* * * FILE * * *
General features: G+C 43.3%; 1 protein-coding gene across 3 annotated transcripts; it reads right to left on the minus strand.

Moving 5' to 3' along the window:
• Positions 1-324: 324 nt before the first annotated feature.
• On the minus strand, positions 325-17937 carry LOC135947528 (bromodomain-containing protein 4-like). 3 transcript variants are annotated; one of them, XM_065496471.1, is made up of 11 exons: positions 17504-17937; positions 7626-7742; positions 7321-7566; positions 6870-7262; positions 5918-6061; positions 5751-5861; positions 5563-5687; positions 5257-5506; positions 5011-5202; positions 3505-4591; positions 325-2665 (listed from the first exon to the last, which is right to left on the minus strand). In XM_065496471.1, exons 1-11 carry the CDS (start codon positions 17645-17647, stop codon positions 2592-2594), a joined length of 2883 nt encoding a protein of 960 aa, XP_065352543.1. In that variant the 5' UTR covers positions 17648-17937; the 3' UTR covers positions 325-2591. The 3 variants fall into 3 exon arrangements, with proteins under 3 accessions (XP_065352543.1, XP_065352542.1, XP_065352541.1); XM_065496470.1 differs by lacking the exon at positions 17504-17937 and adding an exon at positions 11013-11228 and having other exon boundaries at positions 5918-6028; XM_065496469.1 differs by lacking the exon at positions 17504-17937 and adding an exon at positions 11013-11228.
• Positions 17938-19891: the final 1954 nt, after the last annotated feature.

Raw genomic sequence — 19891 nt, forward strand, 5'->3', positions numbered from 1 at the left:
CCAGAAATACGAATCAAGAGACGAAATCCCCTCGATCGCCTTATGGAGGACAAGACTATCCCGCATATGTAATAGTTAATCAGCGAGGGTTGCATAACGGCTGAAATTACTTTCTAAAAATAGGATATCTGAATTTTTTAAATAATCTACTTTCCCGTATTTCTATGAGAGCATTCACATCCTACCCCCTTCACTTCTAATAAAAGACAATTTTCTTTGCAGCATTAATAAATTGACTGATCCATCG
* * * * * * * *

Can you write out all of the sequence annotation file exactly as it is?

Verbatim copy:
General features: G+C 43.3%; 1 protein-coding gene across 3 annotated transcripts; it reads right to left on the minus strand.

Moving 5' to 3' along the window:
• Positions 1-324: 324 nt before the first annotated feature.
• On the minus strand, positions 325-17937 carry LOC135947528 (bromodomain-containing protein 4-like). 3 transcript variants are annotated; one of them, XM_065496471.1, is made up of 11 exons: positions 17504-17937; positions 7626-7742; positions 7321-7566; positions 6870-7262; positions 5918-6061; positions 5751-5861; positions 5563-5687; positions 5257-5506; positions 5011-5202; positions 3505-4591; positions 325-2665 (listed from the first exon to the last, which is right to left on the minus strand). In XM_065496471.1, exons 1-11 carry the CDS (start codon positions 17645-17647, stop codon positions 2592-2594), a joined length of 2883 nt encoding a protein of 960 aa, XP_065352543.1. In that variant the 5' UTR covers positions 17648-17937; the 3' UTR covers positions 325-2591. The 3 variants fall into 3 exon arrangements, with proteins under 3 accessions (XP_065352543.1, XP_065352542.1, XP_065352541.1); XM_065496470.1 differs by lacking the exon at positions 17504-17937 and adding an exon at positions 11013-11228 and having other exon boundaries at positions 5918-6028; XM_065496469.1 differs by lacking the exon at positions 17504-17937 and adding an exon at positions 11013-11228.
• Positions 17938-19891: the final 1954 nt, after the last annotated feature.

Raw genomic sequence — 19891 nt, forward strand, 5'->3', positions numbered from 1 at the left:
CCAGAAATACGAATCAAGAGACGAAATCCCCTCGATCGCCTTATGGAGGACAAGACTATCCCGCATATGTAATAGTTAATCAGCGAGGGTTGCATAACGGCTGAAATTACTTTCTAAAAATAGGATATCTGAATTTTTTAAATAATCTACTTTCCCGTATTTCTATGAGAGCATTCACATCCTACCCCCTTCACTTCTAATAAAAGACAATTTTCTTTGCAGCATTAATAAATTGACTGATCCATCG